anniversary of the terrorist attack on the embassy in Buenos Aires that killed
29 people, Prime Minister Benjamin Netanyahu made one remark that goes a long
way toward explaining what is driving his diplomatic agenda.
“One of our security agencies estimates that over 80% of Israel’s fundamental
security problems stem from Iran,” he said.
Iran, and not the Palestinians. Iran, and no other.
Hezbollah, for instance, stems from Iran.
And this assessment is why the Palestinians,
indeed the whole issue of the West Bank and a diplomatic process, are taking a
back seat in his mind.
Following Donald Trump’s inauguration on January
20, there were all kinds of expectations on the Right – including among most
Likud MKs – that Netanyahu would push hard for the new president to carry out
his campaign pledge to move the US Embassy to Jerusalem, and that he would work
hard to get the Americans to alter their reflexively negative stance toward
Regarding the embassy issue, one senior Likud
official said that the person who is keeping that issue somewhat alive in
Washington – although much of the momentum has been lost – is Sheldon Adelson.
And, the official continued, Netanyahu is opposed
to moves within his own party to support a bill that would annex Ma’aleh
Adumim. The reason: It would not significantly have that much of an impact, and
it would deflect attention from Iran, the major source of Israel’s security
Netanyahu has turned a deaf ear to the arguments
that the annexation of Ma’aleh Adumim would significantly change the
conversation regarding a final deal with the Palestinians; that it would
strengthen Israel’s grip on Jerusalem; and that it would show that Israel is no
longer just going to sit around and wait for the Palestinians to agree to come
around and negotiate.
One of the reasons Netanyahu is opposed, the
senior Likud official said, is that he doesn’t want anything to hurt his
ability to get Washington to focus on Iran. Despite the premier’s opposition,
however, Bayit Yehudi and Likud MKs may very well push the bill through the
Knesset, just as was done with the Settlements Regulation Law, legalizing a
number of outposts.
Iran, not the settlements or the Palestinians, is
the diplomatic issue at the forefront of Netanyahu’s mind. He has said in
private meetings in recent weeks that there is now a much less forgiving
attitude in Washington toward Iran, and that this could be harnessed to moving
other countries to take a much more hardline approach toward the Islamic
Republic – not necessarily to cancel the Iranian nuclear deal, but at least to
check Tehran’s aggressive and destabilizing behavior in the region.
Netanyahu believes there is a different approach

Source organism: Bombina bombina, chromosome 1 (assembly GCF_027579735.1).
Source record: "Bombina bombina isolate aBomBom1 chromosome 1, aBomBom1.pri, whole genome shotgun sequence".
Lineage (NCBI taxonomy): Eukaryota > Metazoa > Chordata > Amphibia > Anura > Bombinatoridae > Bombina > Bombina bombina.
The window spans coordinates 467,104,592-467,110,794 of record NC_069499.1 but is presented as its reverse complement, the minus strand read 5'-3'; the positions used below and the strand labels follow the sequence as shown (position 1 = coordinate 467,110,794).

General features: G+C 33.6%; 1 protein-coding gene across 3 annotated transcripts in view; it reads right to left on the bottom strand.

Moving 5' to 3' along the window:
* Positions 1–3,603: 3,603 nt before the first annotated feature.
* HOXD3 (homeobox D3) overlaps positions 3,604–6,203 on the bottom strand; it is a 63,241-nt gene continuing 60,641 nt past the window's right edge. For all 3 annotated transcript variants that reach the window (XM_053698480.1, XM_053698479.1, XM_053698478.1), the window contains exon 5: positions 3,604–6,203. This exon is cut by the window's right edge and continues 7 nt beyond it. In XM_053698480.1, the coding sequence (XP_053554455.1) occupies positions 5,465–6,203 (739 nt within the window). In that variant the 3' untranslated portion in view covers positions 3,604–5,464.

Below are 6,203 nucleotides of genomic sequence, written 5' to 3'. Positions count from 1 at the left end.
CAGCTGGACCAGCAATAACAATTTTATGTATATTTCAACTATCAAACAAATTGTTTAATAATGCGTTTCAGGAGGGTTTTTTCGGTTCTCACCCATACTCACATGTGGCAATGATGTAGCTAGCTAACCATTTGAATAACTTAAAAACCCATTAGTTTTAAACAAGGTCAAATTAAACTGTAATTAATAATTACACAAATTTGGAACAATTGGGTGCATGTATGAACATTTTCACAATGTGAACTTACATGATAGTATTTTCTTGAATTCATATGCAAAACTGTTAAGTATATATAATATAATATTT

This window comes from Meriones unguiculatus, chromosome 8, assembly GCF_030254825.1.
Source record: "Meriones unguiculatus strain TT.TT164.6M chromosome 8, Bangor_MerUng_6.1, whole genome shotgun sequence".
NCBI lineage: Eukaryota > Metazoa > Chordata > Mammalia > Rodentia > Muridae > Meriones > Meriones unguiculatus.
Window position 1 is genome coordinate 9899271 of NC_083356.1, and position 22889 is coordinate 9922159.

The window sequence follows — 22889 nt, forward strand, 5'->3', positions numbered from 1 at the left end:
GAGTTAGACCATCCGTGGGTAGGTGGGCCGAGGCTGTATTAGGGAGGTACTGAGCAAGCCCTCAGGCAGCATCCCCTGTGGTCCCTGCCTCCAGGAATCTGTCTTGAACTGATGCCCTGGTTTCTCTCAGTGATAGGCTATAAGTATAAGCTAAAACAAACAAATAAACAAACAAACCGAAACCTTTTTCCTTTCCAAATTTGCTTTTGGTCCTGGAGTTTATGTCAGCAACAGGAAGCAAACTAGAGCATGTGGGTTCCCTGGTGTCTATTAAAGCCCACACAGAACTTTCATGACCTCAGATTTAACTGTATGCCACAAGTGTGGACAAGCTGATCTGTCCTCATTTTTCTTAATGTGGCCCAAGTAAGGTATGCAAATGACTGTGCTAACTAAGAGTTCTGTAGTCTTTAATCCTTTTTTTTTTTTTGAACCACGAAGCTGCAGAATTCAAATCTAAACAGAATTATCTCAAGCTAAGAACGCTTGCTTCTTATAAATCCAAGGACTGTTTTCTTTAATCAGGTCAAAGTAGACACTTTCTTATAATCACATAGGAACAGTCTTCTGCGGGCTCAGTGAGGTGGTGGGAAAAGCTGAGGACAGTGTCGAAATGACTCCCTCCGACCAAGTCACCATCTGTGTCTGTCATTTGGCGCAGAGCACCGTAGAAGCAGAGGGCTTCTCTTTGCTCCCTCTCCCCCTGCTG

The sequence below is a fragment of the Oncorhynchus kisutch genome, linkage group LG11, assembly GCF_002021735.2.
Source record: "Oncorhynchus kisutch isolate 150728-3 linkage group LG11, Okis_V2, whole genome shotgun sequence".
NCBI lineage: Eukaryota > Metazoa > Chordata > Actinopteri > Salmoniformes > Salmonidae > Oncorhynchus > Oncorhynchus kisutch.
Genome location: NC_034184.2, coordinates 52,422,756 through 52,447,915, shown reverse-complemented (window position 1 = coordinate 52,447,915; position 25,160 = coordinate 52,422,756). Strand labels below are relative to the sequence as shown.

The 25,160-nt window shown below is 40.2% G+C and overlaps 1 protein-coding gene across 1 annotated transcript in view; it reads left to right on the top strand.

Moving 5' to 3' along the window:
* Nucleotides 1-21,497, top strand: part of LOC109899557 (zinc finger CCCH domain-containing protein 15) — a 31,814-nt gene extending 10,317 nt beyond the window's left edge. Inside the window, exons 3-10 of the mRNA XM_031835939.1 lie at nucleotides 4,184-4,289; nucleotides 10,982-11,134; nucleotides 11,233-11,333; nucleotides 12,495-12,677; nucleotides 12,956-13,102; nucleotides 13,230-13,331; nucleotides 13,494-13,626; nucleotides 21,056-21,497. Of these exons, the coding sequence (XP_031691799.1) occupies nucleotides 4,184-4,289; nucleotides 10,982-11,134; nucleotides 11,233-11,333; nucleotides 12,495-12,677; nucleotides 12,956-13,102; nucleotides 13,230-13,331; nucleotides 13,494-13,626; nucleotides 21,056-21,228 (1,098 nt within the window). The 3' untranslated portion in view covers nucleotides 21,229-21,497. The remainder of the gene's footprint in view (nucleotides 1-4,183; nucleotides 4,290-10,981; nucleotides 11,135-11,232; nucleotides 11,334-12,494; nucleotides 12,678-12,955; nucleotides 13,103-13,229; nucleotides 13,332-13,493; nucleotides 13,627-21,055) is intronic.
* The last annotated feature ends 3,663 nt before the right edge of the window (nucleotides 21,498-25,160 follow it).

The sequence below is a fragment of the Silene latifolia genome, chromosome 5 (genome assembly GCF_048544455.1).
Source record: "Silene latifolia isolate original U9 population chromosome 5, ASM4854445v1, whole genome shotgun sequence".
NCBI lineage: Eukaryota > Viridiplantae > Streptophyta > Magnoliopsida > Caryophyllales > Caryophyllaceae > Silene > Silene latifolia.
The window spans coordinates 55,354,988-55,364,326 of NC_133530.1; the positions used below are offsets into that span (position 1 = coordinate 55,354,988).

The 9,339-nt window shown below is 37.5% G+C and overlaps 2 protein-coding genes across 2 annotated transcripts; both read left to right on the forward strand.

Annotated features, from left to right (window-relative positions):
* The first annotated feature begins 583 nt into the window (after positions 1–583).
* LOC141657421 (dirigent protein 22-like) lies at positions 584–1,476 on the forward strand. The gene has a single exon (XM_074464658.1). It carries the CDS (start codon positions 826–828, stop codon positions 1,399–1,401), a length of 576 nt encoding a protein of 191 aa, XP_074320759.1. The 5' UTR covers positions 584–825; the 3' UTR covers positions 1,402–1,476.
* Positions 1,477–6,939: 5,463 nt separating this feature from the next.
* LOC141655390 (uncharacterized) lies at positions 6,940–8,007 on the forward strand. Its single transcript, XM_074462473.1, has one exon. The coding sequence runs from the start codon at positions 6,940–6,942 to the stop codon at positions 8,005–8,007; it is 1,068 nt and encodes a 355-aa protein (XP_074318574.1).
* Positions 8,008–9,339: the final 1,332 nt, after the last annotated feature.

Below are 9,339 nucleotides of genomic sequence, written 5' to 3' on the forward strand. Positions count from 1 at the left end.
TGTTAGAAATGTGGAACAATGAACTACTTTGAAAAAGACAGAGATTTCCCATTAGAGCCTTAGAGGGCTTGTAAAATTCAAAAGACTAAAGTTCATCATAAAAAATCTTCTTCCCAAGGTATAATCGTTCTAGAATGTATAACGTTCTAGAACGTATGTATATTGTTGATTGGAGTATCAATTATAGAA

to Iran now in Washington, and also to some degree in Britain. Even Australia –
which has been keen on normalizing relations with Iran, partly in the hope that
it will then take back a few thousand Iranian refugees knocking on its doors –
made some murmurings in the direction of checking Iran’s regional moves during
Netanyahu’s recent visit to Sydney.
The day after Trump was inaugurated in January,
Netanyahu posted a video on Facebook. What was telling about the video was that
it did not deal with the Palestinians or the settlements, but with Iran.
Once the Iranian nuclear deal was finally passed
in the summer of 2015, Netanyahu took a much lower public profile on Iran. He
fought US president Barack Obama intensely over the deal, but when it was not
held up by Congress, Netanyahu’s tactic changed from trying to block it, to
quietly working with the US to ensure that Iran lived by its commitments under
That lower profile on Iran ended the day Trump
came into office. From that moment, Netanyahu pursued a policy of again trying
to shine the limelight on Iran. It started with that first Facebook video, and
has continued unabated for the last two months in various speech and public
statements he has made.
“Iran is pursuing nuclear weapons, advancing its ballistic
missile program in defiance of Security Council resolutions and sowing
instability in the region surrounding us. The regime in Tehran aspires to plant
its flag atop the ruins of the free world. It continues to threaten to
annihilate Israel,” he said at the Foreign Ministry memorial ceremony for those
killed in the embassy blast in Argentina.
“We will not back down. We will continue to build
up our strength. Since the attack in Argentina, Israel has become much more
powerful. We have become a global leader in intelligence, counter-terrorism and
cyber. We have armed ourselves with first-rate weapons systems and flight
systems, the best in the world.
Israel has become a great force, and this force
mobilizes others to challenge the threat posed by Iran. We will continue to
decisively confront the aggression of Iran and its proxies,” he continued.
While this may sound like more of the same old,
tired rhetoric against Iran, it should not be summarily dismissed, because it
is a fair gauge of what is propelling Netanyahu’s diplomatic agenda.
His critics will say that he is again raising the
Iranian threat to distract from his domestic political woes stemming from the